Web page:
BY CLEMENT DU PLESSIS
THE Stephen Cloete story is one of sheer and utter determination to reach the top.
The Livingstone High schoolboy quietly harboured ambitions of being an athlete in the Western Province Senior Schools Sports Union team (WPSSSU) and in the South African Senior Schools Sports Association team (SASSSA).
He was a regular at the champion of champions, but somehow he couldn’t crack the province school’s team.
Cloete was an 800m and 1500m finalist in the boys under 14, 15 and 16 age group, but he could not get the better of the seven athletes in the field. This was in the mid-1980s.
He was acutely aware of his limitations and needed some guidance in reaching the top. He often trained at the Vygieskraal Stadium until the day he was spotted by Robin April, the 1968 800m record-holder and champion.
April, at the time, was the club president, if not the owner of the Spartans Amateur Athletics Club based at Vygieskraal. The two forged an athletics relationship that would see Cloete emerge from the shadows of those who had beaten him.
Cloete had come to the right club. Spartans had a reputation of being a top club, if not the club, under the auspices of the Western Province Amateur Athletics Union, of which, you’ve guessed, April was the president.
The club had produced tens of tens of champions over the years from sprinters to middle distance runners to field athletes.
Let’s name drop. In the 70s, the club was home to Andy James, Mohammed Paleker, Sharon Siljeur (Alexander), Norman Willis, Garth Heldsinger Christy Davids and George van der Burg. Nazeem Smith was at the club as an under 12 athlete.
Sharon Price entered the fray in the late 70s, early 80s.
There was another boom period in 1981 for Spartans that lasted through the decade. The athletes included Andre Alexander, Leon Pietersen, Michael Toll, Emeraan Ismail, Kevin Afrika, Henry du Plessis, Dianne Morgan (Carelse), Sharon Brown (Reynolds), Shaheeda Majiet, Nariman Rylands, Tessa Hefele, Odessa Krause, Pierre Abrahams, Aldrige Groener, Jerome Sprinkle and Charles Sprinkle.
Mentor Robin April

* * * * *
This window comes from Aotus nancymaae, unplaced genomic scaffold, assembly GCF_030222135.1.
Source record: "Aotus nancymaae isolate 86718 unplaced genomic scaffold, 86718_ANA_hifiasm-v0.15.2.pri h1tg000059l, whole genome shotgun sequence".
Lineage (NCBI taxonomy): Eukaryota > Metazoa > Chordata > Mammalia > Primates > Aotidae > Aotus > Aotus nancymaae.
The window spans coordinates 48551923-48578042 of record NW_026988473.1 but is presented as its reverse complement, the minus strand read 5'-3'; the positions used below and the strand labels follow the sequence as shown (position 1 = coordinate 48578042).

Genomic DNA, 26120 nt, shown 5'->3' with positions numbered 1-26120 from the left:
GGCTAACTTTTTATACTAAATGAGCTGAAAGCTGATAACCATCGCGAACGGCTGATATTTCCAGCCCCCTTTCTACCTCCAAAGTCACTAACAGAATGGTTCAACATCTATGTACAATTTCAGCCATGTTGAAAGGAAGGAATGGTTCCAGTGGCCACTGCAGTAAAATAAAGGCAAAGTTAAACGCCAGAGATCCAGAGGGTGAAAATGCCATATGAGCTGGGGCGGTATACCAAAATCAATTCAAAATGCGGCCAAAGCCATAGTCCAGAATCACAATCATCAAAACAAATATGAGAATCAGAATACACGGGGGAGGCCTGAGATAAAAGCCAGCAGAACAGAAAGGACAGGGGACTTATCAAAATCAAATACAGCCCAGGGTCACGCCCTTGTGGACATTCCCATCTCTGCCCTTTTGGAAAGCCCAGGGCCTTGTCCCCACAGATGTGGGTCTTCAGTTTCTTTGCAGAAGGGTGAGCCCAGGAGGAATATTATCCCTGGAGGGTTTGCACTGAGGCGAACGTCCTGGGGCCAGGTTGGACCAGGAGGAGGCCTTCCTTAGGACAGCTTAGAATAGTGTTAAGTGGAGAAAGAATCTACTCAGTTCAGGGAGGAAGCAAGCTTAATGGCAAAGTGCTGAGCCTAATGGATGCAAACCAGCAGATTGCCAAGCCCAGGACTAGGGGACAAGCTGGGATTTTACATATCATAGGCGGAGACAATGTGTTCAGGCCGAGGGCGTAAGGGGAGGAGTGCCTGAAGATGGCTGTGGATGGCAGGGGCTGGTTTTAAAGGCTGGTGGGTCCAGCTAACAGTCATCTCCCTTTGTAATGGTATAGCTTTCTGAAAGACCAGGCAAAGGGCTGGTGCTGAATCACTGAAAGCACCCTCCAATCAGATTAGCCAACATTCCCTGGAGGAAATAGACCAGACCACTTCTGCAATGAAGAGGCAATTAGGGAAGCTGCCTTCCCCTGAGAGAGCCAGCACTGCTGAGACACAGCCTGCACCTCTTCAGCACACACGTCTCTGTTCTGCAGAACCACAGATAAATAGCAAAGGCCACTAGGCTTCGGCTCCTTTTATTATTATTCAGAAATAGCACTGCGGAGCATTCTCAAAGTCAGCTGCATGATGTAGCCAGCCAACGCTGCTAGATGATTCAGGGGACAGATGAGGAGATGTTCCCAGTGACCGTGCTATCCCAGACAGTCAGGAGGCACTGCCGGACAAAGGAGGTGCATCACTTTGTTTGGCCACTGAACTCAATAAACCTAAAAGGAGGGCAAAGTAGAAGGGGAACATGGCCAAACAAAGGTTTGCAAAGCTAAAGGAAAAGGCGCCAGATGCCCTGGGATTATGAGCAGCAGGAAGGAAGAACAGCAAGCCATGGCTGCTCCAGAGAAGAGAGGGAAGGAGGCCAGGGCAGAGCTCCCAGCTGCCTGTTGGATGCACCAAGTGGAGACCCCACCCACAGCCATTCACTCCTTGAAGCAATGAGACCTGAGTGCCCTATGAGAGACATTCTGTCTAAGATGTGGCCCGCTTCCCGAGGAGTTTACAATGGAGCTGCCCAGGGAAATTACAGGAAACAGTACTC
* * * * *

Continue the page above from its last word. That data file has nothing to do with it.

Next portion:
Some of the road and cross-country athletes included the evergreen Alex Moses, medical doctor Greg Sampson (paediatrician) and Aldridge Groener.
Head coach Willie Davids had a fantastic crop of athletes to work with.
Cloete credits Robin April as his mentor, not discounting Davids’ influence on him.
It was Davids who had introduced Cloete to the mountains of the Cape.
Cloete joined Sampson, Groener, Moses and Davids in the rugged hills of Newlands Forest that took them to Kirstenbosch and Constantia, and back.
Needing the extra gear to make it to the top, as with so many previous athletes at the club, Newlands Forest had become his playground. Heartbreak Hill near Rhodes Memorial was to break him and build him. The repetitions on the long and short hills of Newlands Forest was the antidote; the corrective measure for any weaknesses in him.
A daily diet, of training two times a day, was just the right medicine for Cloete.
The remedy had been sought. He was up and running.
Athlone Stadium beckoned.
Champion of Champions
The Livingstone athlete, now under 17, was ready. All he had to do was produce the fruits of his labour.
The year 1988 gave Cloete that chance.
The hunger and desire were there and his opponents were there too.
No longer was Cloete just a finalist at the champion of champions. He had become one of the two athletes in the 800m and 1500m to earn WPSSSU colours. His team mate in the 800m was Mark Frank of Woodlands High School in Mitchell’s Plain.
Cloete had made the province team. Dream fulfilled.
At the SASSSA meeting in Eldorado Park, Johannesburg, Cloete was more than good enough to make the SASSSA team, which included the likes of Mark Frank (Woodlands High), Anita Witbooi (Macassar High), Pierre Abrahams (Livingstone High) and Nariman Rylands (Rylands High).
He was in august company.
They would go on to gain province club colours at junior and senior level. For them, athletics continued way beyond the school benches, with even more success.